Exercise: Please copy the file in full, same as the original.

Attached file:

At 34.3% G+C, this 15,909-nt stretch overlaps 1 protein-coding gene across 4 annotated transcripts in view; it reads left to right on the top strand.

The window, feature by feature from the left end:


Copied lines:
At 34.3% G+C, this 15,909-nt stretch overlaps 1 protein-coding gene across 4 annotated transcripts in view; it reads left to right on the top strand.

The window, feature by feature from the left end: